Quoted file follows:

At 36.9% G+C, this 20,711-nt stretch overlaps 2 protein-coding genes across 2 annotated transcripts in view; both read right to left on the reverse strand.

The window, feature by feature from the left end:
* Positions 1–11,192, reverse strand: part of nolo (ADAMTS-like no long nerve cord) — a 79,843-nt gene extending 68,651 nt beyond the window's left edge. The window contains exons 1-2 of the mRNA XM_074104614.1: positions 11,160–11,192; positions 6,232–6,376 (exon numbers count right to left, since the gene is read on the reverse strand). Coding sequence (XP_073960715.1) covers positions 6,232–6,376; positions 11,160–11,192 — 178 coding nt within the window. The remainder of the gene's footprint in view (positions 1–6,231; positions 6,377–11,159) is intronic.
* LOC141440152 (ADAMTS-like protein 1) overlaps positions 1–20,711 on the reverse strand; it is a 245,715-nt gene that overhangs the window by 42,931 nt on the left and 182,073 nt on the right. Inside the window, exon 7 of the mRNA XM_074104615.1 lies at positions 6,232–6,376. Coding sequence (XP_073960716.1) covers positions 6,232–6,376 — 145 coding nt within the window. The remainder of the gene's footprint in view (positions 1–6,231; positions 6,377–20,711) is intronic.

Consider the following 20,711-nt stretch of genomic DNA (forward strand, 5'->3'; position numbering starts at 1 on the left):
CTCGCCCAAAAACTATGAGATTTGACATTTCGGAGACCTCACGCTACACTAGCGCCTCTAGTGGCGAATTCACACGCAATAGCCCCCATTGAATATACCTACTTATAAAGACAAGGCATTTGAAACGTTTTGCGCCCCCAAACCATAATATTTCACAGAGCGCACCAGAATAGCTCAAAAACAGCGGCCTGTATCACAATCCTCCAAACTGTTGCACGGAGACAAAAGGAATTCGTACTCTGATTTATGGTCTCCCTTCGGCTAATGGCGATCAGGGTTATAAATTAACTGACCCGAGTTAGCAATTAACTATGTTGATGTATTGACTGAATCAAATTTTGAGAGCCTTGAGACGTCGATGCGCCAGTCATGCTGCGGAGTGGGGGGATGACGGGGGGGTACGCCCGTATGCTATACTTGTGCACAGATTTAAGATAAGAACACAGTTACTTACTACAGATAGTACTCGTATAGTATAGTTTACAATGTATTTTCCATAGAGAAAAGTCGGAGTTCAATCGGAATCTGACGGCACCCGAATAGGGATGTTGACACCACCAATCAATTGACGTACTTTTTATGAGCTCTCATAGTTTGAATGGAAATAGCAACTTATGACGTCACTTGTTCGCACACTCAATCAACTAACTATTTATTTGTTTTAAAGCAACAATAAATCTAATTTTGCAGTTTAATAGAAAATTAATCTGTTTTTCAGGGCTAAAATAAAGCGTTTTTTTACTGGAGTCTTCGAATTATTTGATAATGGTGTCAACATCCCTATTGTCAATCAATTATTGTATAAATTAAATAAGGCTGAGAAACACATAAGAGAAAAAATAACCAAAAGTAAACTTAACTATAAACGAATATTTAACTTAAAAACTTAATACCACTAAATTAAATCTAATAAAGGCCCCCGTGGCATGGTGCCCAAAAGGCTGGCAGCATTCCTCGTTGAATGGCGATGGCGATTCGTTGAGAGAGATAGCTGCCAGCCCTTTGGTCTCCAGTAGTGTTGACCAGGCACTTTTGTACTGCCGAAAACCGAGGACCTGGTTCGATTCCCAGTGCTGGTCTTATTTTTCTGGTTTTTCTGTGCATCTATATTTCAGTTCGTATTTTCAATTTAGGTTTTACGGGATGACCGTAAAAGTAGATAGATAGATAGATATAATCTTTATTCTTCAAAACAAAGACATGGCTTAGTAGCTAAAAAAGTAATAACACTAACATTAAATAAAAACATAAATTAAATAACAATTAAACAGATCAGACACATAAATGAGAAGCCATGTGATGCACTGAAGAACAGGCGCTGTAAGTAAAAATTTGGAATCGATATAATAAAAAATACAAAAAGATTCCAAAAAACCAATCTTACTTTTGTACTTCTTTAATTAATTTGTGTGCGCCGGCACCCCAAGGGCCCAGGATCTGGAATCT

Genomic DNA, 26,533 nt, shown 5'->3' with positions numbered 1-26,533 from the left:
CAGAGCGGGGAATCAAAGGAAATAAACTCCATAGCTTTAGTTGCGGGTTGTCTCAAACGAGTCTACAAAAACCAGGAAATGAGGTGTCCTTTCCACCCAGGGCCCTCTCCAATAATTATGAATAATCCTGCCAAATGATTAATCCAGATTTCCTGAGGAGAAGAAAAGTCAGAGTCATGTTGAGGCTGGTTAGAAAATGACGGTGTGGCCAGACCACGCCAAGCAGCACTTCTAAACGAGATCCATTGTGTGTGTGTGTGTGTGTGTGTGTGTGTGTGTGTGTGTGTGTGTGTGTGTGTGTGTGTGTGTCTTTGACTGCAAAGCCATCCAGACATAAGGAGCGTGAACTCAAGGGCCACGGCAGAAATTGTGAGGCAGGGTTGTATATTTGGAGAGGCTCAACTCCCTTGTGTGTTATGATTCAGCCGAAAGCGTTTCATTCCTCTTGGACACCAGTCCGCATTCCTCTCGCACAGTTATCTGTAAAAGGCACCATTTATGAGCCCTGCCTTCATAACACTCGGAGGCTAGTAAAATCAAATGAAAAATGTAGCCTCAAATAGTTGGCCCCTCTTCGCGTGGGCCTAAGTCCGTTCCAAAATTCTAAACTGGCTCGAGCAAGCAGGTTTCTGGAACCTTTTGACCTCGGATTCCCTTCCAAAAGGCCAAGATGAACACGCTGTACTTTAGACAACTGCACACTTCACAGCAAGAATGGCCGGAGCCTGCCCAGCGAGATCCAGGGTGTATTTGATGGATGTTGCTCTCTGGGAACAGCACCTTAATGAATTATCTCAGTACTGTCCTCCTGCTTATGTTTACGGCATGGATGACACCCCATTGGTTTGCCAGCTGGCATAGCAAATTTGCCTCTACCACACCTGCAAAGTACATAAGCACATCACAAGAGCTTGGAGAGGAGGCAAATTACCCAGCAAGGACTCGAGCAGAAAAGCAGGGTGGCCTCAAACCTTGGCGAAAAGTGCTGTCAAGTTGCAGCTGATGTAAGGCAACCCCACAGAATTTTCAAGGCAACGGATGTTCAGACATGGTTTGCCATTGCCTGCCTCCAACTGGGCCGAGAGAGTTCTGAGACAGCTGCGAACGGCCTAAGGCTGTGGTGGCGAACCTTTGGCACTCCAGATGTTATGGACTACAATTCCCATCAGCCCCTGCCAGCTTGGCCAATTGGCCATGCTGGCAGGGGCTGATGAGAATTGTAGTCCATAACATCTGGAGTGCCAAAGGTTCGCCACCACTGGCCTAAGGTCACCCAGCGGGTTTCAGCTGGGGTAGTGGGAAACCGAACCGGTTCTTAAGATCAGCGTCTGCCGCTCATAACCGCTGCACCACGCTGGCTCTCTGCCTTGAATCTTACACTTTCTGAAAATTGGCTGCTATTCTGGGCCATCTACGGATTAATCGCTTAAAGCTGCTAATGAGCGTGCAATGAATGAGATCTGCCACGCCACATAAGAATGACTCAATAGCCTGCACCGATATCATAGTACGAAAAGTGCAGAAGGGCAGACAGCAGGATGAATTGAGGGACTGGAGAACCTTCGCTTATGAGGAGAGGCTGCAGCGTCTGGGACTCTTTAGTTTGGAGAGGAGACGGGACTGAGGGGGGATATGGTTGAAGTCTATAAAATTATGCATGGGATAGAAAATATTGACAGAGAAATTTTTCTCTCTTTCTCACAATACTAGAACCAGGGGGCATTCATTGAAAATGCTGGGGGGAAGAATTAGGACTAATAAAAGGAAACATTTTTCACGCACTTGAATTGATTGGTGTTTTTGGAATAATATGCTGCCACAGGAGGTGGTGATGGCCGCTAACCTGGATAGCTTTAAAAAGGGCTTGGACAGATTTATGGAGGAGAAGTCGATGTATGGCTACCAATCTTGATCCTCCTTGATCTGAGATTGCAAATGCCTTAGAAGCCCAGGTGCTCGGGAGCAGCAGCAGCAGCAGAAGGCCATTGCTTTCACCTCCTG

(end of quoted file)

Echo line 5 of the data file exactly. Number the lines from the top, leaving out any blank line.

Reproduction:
Consider the following 20,711-nt stretch of genomic DNA (forward strand, 5'->3'; position numbering starts at 1 on the left):